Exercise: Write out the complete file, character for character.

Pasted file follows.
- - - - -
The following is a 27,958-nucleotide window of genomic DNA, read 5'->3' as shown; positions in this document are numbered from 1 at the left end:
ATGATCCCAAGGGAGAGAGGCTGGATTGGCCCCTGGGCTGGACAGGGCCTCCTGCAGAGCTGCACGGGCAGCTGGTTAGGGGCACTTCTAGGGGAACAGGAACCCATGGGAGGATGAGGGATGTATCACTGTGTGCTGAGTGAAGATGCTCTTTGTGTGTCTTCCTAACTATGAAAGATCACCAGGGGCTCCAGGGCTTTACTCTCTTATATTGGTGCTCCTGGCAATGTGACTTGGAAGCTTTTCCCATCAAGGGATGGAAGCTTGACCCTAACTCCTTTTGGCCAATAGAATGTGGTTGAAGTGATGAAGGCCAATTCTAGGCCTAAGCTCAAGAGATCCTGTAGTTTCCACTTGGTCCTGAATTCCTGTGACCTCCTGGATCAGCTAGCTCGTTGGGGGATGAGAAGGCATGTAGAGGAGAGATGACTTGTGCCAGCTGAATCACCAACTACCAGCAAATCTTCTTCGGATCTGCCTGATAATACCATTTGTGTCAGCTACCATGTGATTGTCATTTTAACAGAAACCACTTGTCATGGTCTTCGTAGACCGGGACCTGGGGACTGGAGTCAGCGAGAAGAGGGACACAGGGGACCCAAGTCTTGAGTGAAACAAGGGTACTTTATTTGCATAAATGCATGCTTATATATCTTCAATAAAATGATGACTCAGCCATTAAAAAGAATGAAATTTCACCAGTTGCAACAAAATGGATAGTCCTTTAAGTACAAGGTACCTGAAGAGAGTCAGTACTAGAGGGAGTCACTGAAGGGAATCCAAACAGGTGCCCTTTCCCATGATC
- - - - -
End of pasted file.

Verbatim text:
The following is a 27,958-nucleotide window of genomic DNA, read 5'->3' as shown; positions in this document are numbered from 1 at the left end:
ATGATCCCAAGGGAGAGAGGCTGGATTGGCCCCTGGGCTGGACAGGGCCTCCTGCAGAGCTGCACGGGCAGCTGGTTAGGGGCACTTCTAGGGGAACAGGAACCCATGGGAGGATGAGGGATGTATCACTGTGTGCTGAGTGAAGATGCTCTTTGTGTGTCTTCCTAACTATGAAAGATCACCAGGGGCTCCAGGGCTTTACTCTCTTATATTGGTGCTCCTGGCAATGTGACTTGGAAGCTTTTCCCATCAAGGGATGGAAGCTTGACCCTAACTCCTTTTGGCCAATAGAATGTGGTTGAAGTGATGAAGGCCAATTCTAGGCCTAAGCTCAAGAGATCCTGTAGTTTCCACTTGGTCCTGAATTCCTGTGACCTCCTGGATCAGCTAGCTCGTTGGGGGATGAGAAGGCATGTAGAGGAGAGATGACTTGTGCCAGCTGAATCACCAACTACCAGCAAATCTTCTTCGGATCTGCCTGATAATACCATTTGTGTCAGCTACCATGTGATTGTCATTTTAACAGAAACCACTTGTCATGGTCTTCGTAGACCGGGACCTGGGGACTGGAGTCAGCGAGAAGAGGGACACAGGGGACCCAAGTCTTGAGTGAAACAAGGGTACTTTATTTGCATAAATGCATGCTTATATATCTTCAATAAAATGATGACTCAGCCATTAAAAAGAATGAAATTTCACCAGTTGCAACAAAATGGATAGTCCTTTAAGTACAAGGTACCTGAAGAGAGTCAGTACTAGAGGGAGTCACTGAAGGGAATCCAAACAGGTGCCCTTTCCCATGATC